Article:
Kentucky will play Florida in the SEC tournament final after defeating Georgia 70-58 in the semifinals.
Aaron Harrison led the way for the Wildcats with 22 points while his brother Andrew tallied a career-high nine assists. Kentucky also dominated the interior with a 36-21 rebounding advantage to help in coming away with the victory.
Jon Rothstein of CBS Sports notes that this is the second-straight strong performance for John Calipari's squad in the SEC tournament:
Kentucky with strong showings in back-to-back games. The Wildcats get a third crack at Florida Sunday in the SEC-title game.— Jon Rothstein (@JonRothstein) March 15, 2014
Kenny Gaines and Charles Mann combined for 25 points, but they were the only Bulldogs in double figures as they now appear unlikely to find a spot in the NCAA tournament.
The Wildcats started off strong with a 12-2 run in the first four minutes of the game. However, Georgia was able to keep it close and held the score to 36-32 at halftime.
Still, Kentucky kept the pressure on and found a way to pull away in the middle of the second half. As Kyle Tucker of the Courier-Journal noted, Aaron Harrison carried the offense for this stretch:
Before that miss, Aaron Harrison had 22 points on 7-of-8 shooting, 4 of 5 from three. Rest of the team 11 of 33.— Kyle Tucker (@KyleTucker_CJ) March 15, 2014
The Bulldogs made some shots late, but they could not keep up with the talent on the floor and ended up falling 12 points short.
Kentucky has had an up-and-down season that featured three losses in four games coming into the SEC tournament. However, Calipari had the squad believe in a fresh start for the postseason.
Andrew Harrison explained the situation after the quarterfinal win over LSU, via Tucker:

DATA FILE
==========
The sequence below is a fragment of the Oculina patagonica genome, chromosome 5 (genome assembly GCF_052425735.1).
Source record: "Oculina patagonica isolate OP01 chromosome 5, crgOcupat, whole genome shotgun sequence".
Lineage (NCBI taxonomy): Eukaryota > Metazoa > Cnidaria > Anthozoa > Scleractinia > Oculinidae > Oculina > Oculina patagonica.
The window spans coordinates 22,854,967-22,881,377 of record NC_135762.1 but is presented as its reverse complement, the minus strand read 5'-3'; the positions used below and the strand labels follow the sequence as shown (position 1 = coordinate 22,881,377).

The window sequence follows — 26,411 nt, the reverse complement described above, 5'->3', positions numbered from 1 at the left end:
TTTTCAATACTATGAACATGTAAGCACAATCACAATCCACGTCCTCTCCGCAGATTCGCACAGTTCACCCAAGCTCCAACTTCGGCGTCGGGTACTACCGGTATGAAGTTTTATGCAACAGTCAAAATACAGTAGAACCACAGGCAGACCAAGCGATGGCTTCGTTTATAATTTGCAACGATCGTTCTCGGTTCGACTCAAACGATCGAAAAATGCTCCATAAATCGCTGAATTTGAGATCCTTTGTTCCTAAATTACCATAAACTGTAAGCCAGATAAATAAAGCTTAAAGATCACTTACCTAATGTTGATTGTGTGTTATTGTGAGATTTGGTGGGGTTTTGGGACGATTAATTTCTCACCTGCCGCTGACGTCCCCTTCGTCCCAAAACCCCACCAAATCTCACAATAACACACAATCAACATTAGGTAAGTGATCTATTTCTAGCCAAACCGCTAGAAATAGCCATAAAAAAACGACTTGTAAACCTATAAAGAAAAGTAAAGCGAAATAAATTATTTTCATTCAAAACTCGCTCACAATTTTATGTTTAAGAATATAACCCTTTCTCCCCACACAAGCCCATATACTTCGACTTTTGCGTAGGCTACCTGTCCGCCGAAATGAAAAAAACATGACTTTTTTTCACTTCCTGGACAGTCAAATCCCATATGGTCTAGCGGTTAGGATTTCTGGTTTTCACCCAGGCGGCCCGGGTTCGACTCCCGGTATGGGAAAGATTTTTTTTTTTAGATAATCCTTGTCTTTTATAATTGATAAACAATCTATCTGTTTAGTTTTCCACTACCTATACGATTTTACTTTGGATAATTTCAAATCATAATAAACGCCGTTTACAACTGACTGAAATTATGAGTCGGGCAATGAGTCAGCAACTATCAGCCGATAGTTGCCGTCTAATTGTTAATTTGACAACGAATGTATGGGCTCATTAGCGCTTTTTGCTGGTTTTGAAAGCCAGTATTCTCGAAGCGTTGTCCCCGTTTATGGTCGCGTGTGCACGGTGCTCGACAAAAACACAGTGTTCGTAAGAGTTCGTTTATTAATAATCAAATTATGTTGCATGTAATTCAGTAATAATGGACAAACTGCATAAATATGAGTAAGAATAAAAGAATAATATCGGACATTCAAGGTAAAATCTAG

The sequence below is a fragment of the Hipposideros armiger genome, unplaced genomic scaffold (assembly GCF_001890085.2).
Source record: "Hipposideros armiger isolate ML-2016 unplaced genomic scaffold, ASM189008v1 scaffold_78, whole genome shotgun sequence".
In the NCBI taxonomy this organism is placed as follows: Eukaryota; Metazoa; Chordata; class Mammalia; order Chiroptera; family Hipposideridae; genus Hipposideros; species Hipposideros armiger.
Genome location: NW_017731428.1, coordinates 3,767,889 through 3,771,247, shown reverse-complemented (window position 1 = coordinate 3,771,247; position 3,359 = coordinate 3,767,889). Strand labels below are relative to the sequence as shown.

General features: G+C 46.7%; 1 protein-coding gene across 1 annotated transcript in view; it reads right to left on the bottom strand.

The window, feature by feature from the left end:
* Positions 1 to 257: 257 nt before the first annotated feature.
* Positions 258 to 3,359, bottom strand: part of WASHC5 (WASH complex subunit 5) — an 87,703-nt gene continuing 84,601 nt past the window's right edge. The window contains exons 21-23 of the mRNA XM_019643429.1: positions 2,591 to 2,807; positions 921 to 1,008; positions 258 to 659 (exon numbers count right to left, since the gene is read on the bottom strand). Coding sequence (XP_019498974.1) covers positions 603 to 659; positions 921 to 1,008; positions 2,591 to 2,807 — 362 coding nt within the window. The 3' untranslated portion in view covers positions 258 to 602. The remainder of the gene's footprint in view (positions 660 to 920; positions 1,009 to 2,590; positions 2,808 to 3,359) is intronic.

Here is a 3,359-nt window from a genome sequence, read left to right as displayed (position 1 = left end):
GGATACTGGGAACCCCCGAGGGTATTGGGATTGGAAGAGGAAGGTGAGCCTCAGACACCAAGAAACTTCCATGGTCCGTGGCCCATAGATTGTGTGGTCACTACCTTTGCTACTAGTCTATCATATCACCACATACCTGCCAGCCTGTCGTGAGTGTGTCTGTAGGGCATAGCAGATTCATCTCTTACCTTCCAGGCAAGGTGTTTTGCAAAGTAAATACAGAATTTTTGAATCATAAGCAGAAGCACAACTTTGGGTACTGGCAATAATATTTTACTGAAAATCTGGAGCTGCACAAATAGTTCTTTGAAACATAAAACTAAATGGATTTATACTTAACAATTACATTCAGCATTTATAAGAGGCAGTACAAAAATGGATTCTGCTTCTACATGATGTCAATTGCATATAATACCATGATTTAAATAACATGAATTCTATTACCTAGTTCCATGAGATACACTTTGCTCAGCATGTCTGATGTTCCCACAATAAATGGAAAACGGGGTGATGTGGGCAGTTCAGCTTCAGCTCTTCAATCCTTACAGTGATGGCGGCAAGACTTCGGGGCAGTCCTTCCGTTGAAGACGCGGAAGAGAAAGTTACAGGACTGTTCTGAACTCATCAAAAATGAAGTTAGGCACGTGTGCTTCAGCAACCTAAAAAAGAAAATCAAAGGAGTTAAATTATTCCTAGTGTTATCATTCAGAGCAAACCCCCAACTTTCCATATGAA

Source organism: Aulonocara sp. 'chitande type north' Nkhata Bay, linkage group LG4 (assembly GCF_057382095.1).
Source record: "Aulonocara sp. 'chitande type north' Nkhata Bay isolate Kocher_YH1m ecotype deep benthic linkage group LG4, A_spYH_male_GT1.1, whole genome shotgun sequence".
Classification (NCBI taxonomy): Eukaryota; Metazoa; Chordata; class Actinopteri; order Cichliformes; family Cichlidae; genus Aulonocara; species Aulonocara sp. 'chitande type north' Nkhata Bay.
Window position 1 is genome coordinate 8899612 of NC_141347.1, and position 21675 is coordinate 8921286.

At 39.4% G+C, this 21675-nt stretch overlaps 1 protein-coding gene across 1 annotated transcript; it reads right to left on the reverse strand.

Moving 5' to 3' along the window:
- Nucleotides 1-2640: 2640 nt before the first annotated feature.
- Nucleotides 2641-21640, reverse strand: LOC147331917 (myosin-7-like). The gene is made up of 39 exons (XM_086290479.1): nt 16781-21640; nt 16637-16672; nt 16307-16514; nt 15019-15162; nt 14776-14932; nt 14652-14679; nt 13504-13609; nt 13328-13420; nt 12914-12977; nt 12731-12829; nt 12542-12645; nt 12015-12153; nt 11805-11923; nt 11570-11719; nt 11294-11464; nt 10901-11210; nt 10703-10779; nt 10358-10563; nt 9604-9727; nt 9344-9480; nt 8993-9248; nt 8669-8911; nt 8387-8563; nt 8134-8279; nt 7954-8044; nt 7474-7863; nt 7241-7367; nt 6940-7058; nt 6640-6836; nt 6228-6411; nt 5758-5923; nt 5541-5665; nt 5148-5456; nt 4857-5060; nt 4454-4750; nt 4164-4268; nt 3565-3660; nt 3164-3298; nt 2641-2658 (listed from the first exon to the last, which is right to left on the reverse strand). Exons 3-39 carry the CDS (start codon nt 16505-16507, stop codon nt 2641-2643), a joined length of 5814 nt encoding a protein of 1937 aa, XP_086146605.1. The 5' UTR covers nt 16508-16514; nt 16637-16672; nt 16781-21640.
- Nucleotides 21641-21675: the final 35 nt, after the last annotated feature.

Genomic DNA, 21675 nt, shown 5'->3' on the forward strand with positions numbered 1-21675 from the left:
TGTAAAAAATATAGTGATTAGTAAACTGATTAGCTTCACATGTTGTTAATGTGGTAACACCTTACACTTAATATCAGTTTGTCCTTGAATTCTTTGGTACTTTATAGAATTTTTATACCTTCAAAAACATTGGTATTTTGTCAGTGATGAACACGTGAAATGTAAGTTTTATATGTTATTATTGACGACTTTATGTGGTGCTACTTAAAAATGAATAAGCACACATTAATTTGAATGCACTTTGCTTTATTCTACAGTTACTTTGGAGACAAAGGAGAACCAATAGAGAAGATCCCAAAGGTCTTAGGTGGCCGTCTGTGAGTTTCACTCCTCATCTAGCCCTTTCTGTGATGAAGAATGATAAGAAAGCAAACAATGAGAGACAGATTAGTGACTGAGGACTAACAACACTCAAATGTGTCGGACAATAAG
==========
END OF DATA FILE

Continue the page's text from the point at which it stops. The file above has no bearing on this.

It was just erasing all the wins and losses we had, and Coach told us we had a new slate and we had to go play. ...You just have to come out on the court and perform. But I think it just represented that we have a new slate. We have to come out and play. We’re 0-0.
This seems to have made a big impact because the Wildcats are arguably playing as well as they have all year. A win over Florida in the finals would certainly give them even more confidence heading into the Big Dance.
Aaron Harrison, Kentucky: A
While the freshman guard has had an up-and-down season, this was one of his better games of his career. Harrison made shots from the outside while also driving into the lane and finishing inside or drawing a foul.
The guard finished with 22 points on 7-of-10 shooting plus 4-of-5 from the free-throw line. This variety of scoring makes him difficult to guard.
If he can take over as a consistent scoring threat in the NCAA tournament, Kentucky can go a long way.
Julius Randle, Kentucky: B+
One of the major reasons Kentucky was able to pull away in this game was its dominance on the boards, thanks mostly to the effort of Randle inside.
He finished with 12 points and 11 rebounds, keeping him on a historic pace for his freshman year:
20th double-double of the season for Randle, tying Cousins and Davis for most ever by a UK freshman.— Jeff Drummond (@JDrumUK) March 15, 2014
Although he did not have his best scoring day of the year, he still made a huge impact in the win. The big man is a force in the low post and will be tough to defend for the rest of the year.
Charles Mann, Georgia: B-
In the last two games, Mann had been playing lights-out basketball with 22 points against LSU and 16 against Ole Miss, including the game-winning shot. While he finished with 12 points against Kentucky, he lacked efficiency in the loss while hitting 4 of his 10 shots.
The guard was the only player besides Kenny Gaines consistently taking shots for the Bulldogs, and the opposing defense was too tough to overcome.
Fortunately, the sophomore has plenty of potential and should be a big contributor for Georgia over the next few years.
Kentucky will move onto the finals of the SEC tournament to face Florida, which defeated Tennessee 56-49 earlier on Saturday. Considering the Gators have not lost to an SEC team all season, this will be quite a challenge.
Georgia likely does not have enough quality wins to get an at-large bid to the NCAA tournament, so the squad will have to hope that a NIT bid is in the future.
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